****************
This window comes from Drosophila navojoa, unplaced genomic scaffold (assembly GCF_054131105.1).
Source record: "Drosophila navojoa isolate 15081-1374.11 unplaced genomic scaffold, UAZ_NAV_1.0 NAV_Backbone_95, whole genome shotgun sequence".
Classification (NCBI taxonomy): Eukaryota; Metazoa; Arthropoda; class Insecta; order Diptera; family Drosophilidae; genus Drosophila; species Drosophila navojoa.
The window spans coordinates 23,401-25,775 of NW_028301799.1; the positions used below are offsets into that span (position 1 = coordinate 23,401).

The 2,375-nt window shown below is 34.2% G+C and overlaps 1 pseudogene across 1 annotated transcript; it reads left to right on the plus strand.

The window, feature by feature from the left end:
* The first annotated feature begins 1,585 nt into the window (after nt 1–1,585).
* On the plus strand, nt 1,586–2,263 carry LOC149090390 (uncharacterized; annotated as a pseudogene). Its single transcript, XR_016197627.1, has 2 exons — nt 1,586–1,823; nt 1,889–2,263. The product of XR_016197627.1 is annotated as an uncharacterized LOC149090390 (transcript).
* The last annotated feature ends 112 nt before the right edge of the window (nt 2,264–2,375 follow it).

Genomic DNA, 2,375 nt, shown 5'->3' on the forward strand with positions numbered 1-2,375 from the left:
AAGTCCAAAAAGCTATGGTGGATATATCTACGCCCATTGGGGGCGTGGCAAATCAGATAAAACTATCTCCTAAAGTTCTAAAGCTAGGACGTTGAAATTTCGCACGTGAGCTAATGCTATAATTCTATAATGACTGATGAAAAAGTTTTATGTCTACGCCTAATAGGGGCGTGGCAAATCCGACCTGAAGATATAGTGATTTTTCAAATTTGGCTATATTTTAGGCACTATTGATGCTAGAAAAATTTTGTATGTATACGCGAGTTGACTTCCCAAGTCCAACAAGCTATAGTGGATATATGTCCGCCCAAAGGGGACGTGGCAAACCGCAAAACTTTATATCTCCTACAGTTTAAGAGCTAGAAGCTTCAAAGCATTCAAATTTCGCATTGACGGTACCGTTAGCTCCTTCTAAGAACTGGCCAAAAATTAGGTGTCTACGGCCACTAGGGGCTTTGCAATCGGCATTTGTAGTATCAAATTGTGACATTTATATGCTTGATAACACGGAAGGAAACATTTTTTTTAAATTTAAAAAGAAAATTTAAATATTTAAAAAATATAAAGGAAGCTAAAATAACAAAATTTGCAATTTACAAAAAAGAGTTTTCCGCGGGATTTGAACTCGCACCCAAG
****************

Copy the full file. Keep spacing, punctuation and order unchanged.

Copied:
This window comes from Drosophila navojoa, unplaced genomic scaffold (assembly GCF_054131105.1).
Source record: "Drosophila navojoa isolate 15081-1374.11 unplaced genomic scaffold, UAZ_NAV_1.0 NAV_Backbone_95, whole genome shotgun sequence".
Classification (NCBI taxonomy): Eukaryota; Metazoa; Arthropoda; class Insecta; order Diptera; family Drosophilidae; genus Drosophila; species Drosophila navojoa.
The window spans coordinates 23,401-25,775 of NW_028301799.1; the positions used below are offsets into that span (position 1 = coordinate 23,401).

The 2,375-nt window shown below is 34.2% G+C and overlaps 1 pseudogene across 1 annotated transcript; it reads left to right on the plus strand.

The window, feature by feature from the left end:
* The first annotated feature begins 1,585 nt into the window (after nt 1–1,585).
* On the plus strand, nt 1,586–2,263 carry LOC149090390 (uncharacterized; annotated as a pseudogene). Its single transcript, XR_016197627.1, has 2 exons — nt 1,586–1,823; nt 1,889–2,263. The product of XR_016197627.1 is annotated as an uncharacterized LOC149090390 (transcript).
* The last annotated feature ends 112 nt before the right edge of the window (nt 2,264–2,375 follow it).

Genomic DNA, 2,375 nt, shown 5'->3' on the forward strand with positions numbered 1-2,375 from the left:
AAGTCCAAAAAGCTATGGTGGATATATCTACGCCCATTGGGGGCGTGGCAAATCAGATAAAACTATCTCCTAAAGTTCTAAAGCTAGGACGTTGAAATTTCGCACGTGAGCTAATGCTATAATTCTATAATGACTGATGAAAAAGTTTTATGTCTACGCCTAATAGGGGCGTGGCAAATCCGACCTGAAGATATAGTGATTTTTCAAATTTGGCTATATTTTAGGCACTATTGATGCTAGAAAAATTTTGTATGTATACGCGAGTTGACTTCCCAAGTCCAACAAGCTATAGTGGATATATGTCCGCCCAAAGGGGACGTGGCAAACCGCAAAACTTTATATCTCCTACAGTTTAAGAGCTAGAAGCTTCAAAGCATTCAAATTTCGCATTGACGGTACCGTTAGCTCCTTCTAAGAACTGGCCAAAAATTAGGTGTCTACGGCCACTAGGGGCTTTGCAATCGGCATTTGTAGTATCAAATTGTGACATTTATATGCTTGATAACACGGAAGGAAACATTTTTTTTAAATTTAAAAAGAAAATTTAAATATTTAAAAAATATAAAGGAAGCTAAAATAACAAAATTTGCAATTTACAAAAAAGAGTTTTCCGCGGGATTTGAACTCGCACCCAAG